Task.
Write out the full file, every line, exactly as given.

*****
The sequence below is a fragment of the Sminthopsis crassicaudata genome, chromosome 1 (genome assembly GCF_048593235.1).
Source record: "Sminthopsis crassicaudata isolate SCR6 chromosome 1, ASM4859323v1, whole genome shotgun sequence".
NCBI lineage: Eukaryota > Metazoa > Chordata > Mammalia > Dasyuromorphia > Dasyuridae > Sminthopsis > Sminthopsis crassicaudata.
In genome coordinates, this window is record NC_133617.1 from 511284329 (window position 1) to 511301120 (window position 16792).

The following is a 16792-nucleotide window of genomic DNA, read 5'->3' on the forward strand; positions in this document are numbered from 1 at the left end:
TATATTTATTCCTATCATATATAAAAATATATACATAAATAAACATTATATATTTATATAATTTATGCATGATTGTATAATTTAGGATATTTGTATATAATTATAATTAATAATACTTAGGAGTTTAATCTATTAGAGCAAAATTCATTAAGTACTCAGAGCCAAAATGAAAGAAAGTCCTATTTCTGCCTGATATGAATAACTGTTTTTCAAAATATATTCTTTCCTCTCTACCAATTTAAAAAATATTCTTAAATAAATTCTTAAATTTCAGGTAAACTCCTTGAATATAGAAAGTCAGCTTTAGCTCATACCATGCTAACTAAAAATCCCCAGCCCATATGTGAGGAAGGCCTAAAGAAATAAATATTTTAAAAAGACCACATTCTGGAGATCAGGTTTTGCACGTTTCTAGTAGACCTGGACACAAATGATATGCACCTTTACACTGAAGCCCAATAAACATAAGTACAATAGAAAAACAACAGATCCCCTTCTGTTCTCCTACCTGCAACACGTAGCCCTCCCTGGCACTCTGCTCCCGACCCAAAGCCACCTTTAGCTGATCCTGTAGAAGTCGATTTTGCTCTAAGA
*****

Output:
The sequence below is a fragment of the Sminthopsis crassicaudata genome, chromosome 1 (genome assembly GCF_048593235.1).
Source record: "Sminthopsis crassicaudata isolate SCR6 chromosome 1, ASM4859323v1, whole genome shotgun sequence".
NCBI lineage: Eukaryota > Metazoa > Chordata > Mammalia > Dasyuromorphia > Dasyuridae > Sminthopsis > Sminthopsis crassicaudata.
In genome coordinates, this window is record NC_133617.1 from 511284329 (window position 1) to 511301120 (window position 16792).

The following is a 16792-nucleotide window of genomic DNA, read 5'->3' on the forward strand; positions in this document are numbered from 1 at the left end:
TATATTTATTCCTATCATATATAAAAATATATACATAAATAAACATTATATATTTATATAATTTATGCATGATTGTATAATTTAGGATATTTGTATATAATTATAATTAATAATACTTAGGAGTTTAATCTATTAGAGCAAAATTCATTAAGTACTCAGAGCCAAAATGAAAGAAAGTCCTATTTCTGCCTGATATGAATAACTGTTTTTCAAAATATATTCTTTCCTCTCTACCAATTTAAAAAATATTCTTAAATAAATTCTTAAATTTCAGGTAAACTCCTTGAATATAGAAAGTCAGCTTTAGCTCATACCATGCTAACTAAAAATCCCCAGCCCATATGTGAGGAAGGCCTAAAGAAATAAATATTTTAAAAAGACCACATTCTGGAGATCAGGTTTTGCACGTTTCTAGTAGACCTGGACACAAATGATATGCACCTTTACACTGAAGCCCAATAAACATAAGTACAATAGAAAAACAACAGATCCCCTTCTGTTCTCCTACCTGCAACACGTAGCCCTCCCTGGCACTCTGCTCCCGACCCAAAGCCACCTTTAGCTGATCCTGTAGAAGTCGATTTTGCTCTAAGA